This article was originally published by Radio Free Asia and is reprinted with permission.
Competition for human feces has once again become cutthroat in North Korea, with mass public brawls breaking out as citizens begin the annual ritual of trying to fill unrealistic quotas to make fertilizer for the farming season.
In impoverished North Korea, farmland is fertilized using human waste, and the government tasks every household with yearly collection quotas.
RFA reported in January 2019 that households were struggling to meet an impossible quota amounting to 100 kilograms (220 pounds) per able-bodied citizen per day.
One source at that time told RFA the quota was intentionally unreasonable because the true purpose of the quota was to force the citizens to pay fines and bribes for failure to meet targets.
The quota is slightly more reasonable in 2022, as each citizen has until March to collect 300 kilograms of manure—human waste mixed with soil—per person, but the quota still means people must dip into their reserves, or find deposits elsewhere.
Those who don’t want to pay fines are fighting over night soil at public toilets and stealing it from each other. But individual fisticuffs are now giving way to group conflicts.
In the northeastern city of Chongjin, whole neighborhoods are mobilizing against each other, a resident who requested anonymity for security reasons told RFA’s Korean Service.
“On the 25th, several residents from Marum village in Sunam district had a dispute with the people of nearby Sinhyang village as the Marumers were trying to collect human feces from a communal toilet located within Sinhyang,” the source said.
“After the authorities imposed their orders for every citizen to produce manure, conflicts are erupting… as the people venture into other districts,” he said.
The order to produce manure went out to every institution, company, school, and neighborhood watch unit according to the source.
“Both adults and children are participating in the ‘Battle for Manure Production,’” the source said. North Korea often stylizes public projects and campaigns as “battles” in the socialist revolution.
“It’s so pathetic that disputes break out over this, but they do this every year at about this time of year. Each family in the neighborhood has been organized into shifts to guard the communal toilet to keep the supply of human waste secure. Residents lament that they have to stand guard at a public toilet at night, then go to work the next day,” he said.
The source said each resident must deliver the 300 kilograms of manure by early March at the latest to a cooperative farm to use as fertilizer.
“The manure assignment is also put on the schools. Even though they are on winter break… students must come to school and pull carts loaded with human feces and soil… People are complaining that authorities had no problems closing school due to fears over COVID-19, but they can mobilize students to collect manure,” said the source.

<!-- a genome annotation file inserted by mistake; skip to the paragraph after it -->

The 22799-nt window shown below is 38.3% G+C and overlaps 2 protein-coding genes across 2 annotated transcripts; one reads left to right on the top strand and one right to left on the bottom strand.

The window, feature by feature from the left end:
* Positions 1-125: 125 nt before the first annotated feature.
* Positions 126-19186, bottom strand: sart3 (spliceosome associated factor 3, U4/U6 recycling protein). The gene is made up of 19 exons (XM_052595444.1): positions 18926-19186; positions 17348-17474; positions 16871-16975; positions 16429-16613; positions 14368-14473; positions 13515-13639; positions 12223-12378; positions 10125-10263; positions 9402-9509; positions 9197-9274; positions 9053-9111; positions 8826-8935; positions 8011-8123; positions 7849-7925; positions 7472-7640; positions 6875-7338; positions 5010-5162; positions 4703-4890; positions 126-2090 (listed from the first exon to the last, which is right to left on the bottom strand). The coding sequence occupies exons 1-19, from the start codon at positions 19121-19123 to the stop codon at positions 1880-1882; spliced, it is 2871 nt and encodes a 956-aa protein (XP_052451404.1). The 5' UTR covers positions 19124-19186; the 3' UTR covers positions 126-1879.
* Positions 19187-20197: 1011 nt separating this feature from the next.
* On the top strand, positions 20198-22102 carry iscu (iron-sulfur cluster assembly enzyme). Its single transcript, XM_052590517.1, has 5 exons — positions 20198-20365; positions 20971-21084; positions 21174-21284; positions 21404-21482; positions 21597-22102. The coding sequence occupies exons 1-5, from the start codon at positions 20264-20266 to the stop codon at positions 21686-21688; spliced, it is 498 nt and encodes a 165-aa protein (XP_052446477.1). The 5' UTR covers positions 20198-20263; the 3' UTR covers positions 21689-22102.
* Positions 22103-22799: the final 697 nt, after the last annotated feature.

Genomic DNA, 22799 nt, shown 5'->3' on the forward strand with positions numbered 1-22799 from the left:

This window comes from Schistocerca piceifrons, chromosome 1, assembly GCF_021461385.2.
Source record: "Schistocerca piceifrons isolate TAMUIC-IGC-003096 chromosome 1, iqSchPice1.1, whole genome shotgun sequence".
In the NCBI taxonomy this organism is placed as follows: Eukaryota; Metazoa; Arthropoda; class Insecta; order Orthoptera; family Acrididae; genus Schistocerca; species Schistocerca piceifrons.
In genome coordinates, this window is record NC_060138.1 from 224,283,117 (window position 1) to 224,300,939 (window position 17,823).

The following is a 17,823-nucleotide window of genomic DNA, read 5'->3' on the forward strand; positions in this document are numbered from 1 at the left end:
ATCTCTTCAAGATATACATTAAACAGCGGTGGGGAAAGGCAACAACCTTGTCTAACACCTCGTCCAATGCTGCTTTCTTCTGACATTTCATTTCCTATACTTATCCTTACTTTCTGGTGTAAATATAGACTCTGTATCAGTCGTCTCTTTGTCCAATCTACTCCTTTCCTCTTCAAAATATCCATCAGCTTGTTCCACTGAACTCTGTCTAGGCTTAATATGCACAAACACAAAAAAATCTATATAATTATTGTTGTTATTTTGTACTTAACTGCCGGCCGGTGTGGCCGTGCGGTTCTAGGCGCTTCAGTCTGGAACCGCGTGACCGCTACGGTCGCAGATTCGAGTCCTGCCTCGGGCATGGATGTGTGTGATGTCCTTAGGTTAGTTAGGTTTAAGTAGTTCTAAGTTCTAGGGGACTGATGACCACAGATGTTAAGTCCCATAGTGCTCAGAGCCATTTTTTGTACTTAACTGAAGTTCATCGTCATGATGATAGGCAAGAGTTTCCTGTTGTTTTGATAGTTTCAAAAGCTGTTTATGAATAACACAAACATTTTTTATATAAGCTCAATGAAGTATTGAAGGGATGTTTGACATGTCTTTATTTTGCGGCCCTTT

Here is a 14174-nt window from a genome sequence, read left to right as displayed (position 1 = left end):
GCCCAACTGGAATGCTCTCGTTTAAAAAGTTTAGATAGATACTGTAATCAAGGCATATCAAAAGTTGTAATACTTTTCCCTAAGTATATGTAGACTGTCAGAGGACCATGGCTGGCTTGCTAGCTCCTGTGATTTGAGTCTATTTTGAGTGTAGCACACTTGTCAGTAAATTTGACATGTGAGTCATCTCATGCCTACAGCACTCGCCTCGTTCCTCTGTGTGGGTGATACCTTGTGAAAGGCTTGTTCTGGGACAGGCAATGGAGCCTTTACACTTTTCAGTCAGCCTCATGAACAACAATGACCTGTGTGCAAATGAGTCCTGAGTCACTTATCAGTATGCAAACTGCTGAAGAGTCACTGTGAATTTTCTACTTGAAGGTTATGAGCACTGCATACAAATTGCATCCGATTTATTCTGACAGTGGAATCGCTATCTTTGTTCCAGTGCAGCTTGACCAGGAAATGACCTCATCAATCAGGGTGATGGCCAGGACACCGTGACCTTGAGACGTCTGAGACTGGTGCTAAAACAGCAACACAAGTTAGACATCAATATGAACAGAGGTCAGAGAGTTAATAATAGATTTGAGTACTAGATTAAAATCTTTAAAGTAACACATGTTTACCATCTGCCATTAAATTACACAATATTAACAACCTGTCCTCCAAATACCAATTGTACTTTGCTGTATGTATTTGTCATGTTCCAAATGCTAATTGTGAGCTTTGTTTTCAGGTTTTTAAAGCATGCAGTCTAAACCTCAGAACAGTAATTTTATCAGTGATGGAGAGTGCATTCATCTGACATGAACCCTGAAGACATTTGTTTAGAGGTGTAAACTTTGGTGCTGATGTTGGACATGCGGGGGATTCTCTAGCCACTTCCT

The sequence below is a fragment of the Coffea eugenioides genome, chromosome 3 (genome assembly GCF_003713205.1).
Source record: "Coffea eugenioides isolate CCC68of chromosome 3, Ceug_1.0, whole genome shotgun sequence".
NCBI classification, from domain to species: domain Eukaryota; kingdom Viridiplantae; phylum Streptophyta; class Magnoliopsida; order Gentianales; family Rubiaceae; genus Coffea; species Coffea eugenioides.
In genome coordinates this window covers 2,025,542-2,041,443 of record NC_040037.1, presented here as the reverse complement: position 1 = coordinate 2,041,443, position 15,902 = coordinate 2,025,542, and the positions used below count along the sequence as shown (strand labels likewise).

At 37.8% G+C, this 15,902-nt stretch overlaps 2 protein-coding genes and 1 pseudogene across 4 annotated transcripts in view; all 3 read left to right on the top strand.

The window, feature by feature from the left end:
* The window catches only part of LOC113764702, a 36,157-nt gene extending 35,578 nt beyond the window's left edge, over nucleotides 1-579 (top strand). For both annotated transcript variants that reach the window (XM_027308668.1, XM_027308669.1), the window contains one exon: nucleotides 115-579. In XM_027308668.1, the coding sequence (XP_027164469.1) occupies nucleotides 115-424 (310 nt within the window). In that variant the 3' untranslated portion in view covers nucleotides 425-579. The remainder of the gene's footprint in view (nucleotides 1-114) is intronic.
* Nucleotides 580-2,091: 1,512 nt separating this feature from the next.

Elementary school students and seniors who have retired are exempt, according to the source.
Some regions of the country have more sources of human waste than others, a resident of North Pyongan province in the northwest told RFA.
“Residents are having significant difficulty in securing manure here in North Pyongan province, which is located on the plains and has less than other areas,” the second source said.
“Because the residents are having a significant difficulty in securing manure, they are scooping up the residue at the bottom of a sewage treatment plant in the city… causing conflicts with the community sewage management organizations,” he said.
Manure is human feces mixed with ash from firewood, and humus soil made from rotten leaves in a specific ratio, the second source explained.
“It is common for residents to bribe the cooperative farm officials to accept low-quality manure with a higher percentage of soil and ashes,” he said.
Fights over human waste are a sight burned into the memory of a former cooperative farm official who fled North Korean in 2014 and now lives in South Korea.
“When the new year begins, everyone in North Korea must make manure and bring it to a nearby cooperative farm using buckets and handcarts. When you deliver it, you must move as a group. After the manure is given to the official, you will receive a confirmation receipt, which you must submit to the unit manager to complete the assignment,” said the escapee, who requested anonymity for security reasons.
“The problem is that North Korea suffers from chronic food shortages, so it is difficult for each family to reach the manure quota,” he said. “Before I left North Korea, there were frequent fights between villages and their residents at the beginning of January each year.”